What Does Self-Love Mean?

There is Valentine’s Day for everyone who has a special one in their lives, there is a Family Day a day later that has been recently recognized as a holiday in many countries. However, there is no day to celebrate our love for ourselves. I know, we supposed to care about others and that’s what makes societies function better, in theory. However, in practice, we see a lot of injustice and violence in the world despite formal recognition of importance that love brings to our lives. How come we forgot to recognize the importance of love for one’s self?

I believe that a lot of people are driven by their fears, experiences, and emotions, and all these things come from presence or absence of self love. Recently, the concept of self-care became more accepted in society, particularly around younger generation (hello self-care packages and boxes!). I think it is great but it is not the same as self-acceptance and inner peace that self love brings. What am I talking about? Let’s break it down what I consider self-love (in my subjective opinion).

What IS Self-Love?

  • understanding who you are as a person, having understanding of your personality, including strengths and weaknesses
  • accepting your flaws and weaknesses and knowing how to control or manage them (or change them into strengths when possible)
  • finding the time of the day for yourself
  • recognizing that you are unique and bring something special to the world
  • recognizing that you and your opinion matter
  • self-awareness, being able to tell when you are struggling and need help
  • seeking for the help or resources, whether it is help to have more energy or learn a skill or something more ‘deep’ by finding a therapist
  • knowing what you like and what you dislike when it comes to small things like places, food, activities but also more important things like people/personality traits, developing views on variety of topics and knowing how to express your needs in healthy way (without hurting others but getting your point across)
  • being able to say YES to anything that makes you happy and excited and feeling alive
  • being able to say NO to everything that is harmful or that you are not comfortable with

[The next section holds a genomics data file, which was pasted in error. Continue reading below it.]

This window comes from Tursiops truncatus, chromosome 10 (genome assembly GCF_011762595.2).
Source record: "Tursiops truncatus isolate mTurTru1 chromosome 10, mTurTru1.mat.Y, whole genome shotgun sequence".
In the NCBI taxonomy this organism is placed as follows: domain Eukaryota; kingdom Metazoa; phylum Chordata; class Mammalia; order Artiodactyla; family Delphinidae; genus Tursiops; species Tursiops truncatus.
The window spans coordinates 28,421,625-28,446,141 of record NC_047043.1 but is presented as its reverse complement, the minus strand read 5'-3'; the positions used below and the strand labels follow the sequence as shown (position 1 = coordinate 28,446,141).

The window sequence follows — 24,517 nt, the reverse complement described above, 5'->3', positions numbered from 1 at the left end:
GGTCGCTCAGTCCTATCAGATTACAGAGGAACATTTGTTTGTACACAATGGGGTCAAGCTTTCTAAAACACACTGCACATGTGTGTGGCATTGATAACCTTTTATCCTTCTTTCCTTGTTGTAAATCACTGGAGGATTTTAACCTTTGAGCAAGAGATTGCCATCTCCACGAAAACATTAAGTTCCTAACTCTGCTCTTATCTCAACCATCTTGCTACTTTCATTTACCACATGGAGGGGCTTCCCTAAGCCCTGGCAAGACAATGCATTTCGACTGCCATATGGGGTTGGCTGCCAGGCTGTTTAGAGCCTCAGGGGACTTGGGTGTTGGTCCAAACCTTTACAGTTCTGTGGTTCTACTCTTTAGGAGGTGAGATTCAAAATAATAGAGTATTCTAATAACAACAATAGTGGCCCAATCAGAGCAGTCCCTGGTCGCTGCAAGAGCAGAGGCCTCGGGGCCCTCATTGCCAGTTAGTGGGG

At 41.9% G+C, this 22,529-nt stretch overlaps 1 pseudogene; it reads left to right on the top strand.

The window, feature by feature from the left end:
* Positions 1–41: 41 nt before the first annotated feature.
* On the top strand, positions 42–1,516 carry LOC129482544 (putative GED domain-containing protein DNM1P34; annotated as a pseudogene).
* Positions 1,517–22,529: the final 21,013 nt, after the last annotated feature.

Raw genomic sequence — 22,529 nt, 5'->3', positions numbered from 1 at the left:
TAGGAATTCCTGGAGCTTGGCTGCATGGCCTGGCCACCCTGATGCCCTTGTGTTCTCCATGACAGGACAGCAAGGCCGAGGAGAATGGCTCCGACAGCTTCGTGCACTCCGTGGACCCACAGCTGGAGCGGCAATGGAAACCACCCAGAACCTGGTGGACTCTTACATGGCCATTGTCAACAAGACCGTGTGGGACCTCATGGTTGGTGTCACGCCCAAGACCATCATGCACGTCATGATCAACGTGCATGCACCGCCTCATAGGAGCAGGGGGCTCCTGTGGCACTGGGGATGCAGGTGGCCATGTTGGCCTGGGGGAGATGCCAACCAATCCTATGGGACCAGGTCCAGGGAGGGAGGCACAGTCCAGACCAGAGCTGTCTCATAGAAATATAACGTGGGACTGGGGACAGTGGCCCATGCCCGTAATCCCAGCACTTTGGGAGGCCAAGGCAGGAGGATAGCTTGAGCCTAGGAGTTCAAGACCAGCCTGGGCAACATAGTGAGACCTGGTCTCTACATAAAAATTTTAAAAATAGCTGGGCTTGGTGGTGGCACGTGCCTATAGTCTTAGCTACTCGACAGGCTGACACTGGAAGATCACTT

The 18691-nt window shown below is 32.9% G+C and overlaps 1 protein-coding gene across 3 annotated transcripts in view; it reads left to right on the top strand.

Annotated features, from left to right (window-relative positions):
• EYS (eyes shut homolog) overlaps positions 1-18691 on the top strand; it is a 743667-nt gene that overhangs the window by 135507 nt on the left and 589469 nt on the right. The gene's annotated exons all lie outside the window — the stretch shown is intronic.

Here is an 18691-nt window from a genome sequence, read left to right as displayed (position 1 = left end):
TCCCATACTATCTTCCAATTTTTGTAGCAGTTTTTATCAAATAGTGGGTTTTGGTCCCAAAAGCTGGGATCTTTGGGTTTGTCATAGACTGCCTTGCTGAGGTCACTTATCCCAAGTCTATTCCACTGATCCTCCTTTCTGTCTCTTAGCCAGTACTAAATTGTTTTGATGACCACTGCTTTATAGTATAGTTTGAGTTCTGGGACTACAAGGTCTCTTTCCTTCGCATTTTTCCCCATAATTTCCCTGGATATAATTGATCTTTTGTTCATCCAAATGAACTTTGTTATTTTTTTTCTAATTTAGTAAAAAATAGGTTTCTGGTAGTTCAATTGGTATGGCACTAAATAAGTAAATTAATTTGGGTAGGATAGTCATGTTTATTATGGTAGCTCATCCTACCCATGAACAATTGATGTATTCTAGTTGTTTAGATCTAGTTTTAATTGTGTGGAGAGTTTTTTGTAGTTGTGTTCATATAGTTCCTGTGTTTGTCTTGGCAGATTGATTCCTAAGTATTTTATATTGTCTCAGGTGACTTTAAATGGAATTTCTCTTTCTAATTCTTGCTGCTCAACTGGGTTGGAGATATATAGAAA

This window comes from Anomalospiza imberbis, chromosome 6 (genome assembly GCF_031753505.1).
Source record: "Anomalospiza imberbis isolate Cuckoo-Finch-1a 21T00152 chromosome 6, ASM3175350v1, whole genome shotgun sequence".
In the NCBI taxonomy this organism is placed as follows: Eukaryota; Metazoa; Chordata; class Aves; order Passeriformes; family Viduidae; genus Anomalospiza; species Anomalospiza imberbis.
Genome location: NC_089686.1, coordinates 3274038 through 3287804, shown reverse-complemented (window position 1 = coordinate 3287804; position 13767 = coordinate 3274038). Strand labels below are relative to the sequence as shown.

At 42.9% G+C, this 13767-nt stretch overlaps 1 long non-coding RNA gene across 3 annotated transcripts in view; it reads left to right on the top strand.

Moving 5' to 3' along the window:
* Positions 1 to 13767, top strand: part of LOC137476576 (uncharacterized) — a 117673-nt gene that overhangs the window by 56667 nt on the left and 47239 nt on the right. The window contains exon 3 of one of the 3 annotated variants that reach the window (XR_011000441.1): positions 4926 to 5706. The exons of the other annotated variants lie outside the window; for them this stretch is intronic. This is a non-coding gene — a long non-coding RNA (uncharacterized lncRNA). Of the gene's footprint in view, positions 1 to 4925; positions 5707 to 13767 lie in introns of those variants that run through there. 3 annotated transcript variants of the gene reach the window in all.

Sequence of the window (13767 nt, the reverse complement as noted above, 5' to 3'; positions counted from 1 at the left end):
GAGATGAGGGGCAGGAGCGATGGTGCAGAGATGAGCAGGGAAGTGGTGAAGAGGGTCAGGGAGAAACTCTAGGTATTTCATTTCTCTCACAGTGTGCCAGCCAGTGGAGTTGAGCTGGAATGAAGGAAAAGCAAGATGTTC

• finding time to maintain and develop your physical health (e.g., physical activities, sleep, healthy meals) and mental health (e.g., reflecting, meditating, therapy, talking to friends)
  • finding the time to develop yourself as a person – from psychology and better understanding yourself and others and what really drives people to reading books and challenging yourself mentally. I heard that millionaires find an hour EVERY DAY to learn something new.
  • knowing when you need to rest and taking the time to do it. Whether you need an hour for a nap or few weeks to re-energize, you are allowed to do this (but I do not speak on behalf of your employer!). If you are not feeling like responding to someone, take your time (again, outside of work settings). You are not supposed to be happy and excited 24/7.
  • knowing how to cheer yourself up. Know what makes you feel better and doing it.
  • knowing what your boundaries are and maintaining them. Not giving time or resources to anyone who does not respect your boundaries.
  • being true to yourself and facing your fears and also your deep emotions because you will finish on another side, stronger and better than ever 😉

What is NOT Self-Love?

  • Always saying Yes to yourself (especially when you know it is a weakness and actually bad for you)
  • Always saying No to yourself (especially when you know it is related to stepping out of your comfort zone)
  • Doing something because someone else considers these activities to be ‘self-care’. Do what YOU feel is ‘self-care’
  • Doing only ‘self-care’ activities but not addressing other things (list of self-love things) that can improve you and your life
  • Doing anything that makes you feel good but also hurts someone (stop lying to yourself)
  • Doing something that makes someone feel good but hurts you
  • Doing something or continuing doing something despite knowing that it is bad for you (e.g. staying in unhealthy relationship or not addressing ‘blocks’ in your life that prevent you from living the life you actually want or realizing who you actually are)
  • Ignoring your gut feelings, signs, dreams or any other things where you feel something is not right
  • Feeling sorry for yourself too long and using it as excuse not to do anything good for yourself or to push yourself forward
  • Not taking responsibility for your life and for people (pets?) that depend on you
  • Not believing in yourself or your ability to learn, change and/or improve
  • Believing that your love for other(s) is more important than love to yourself
  • Thinking you need someone ELSE to love you for you to love yourself

So take some time on Valentine’s Day (or Family Day) and do something for the most important person in your life – YOU! If you believe that love can change life – start with your own!

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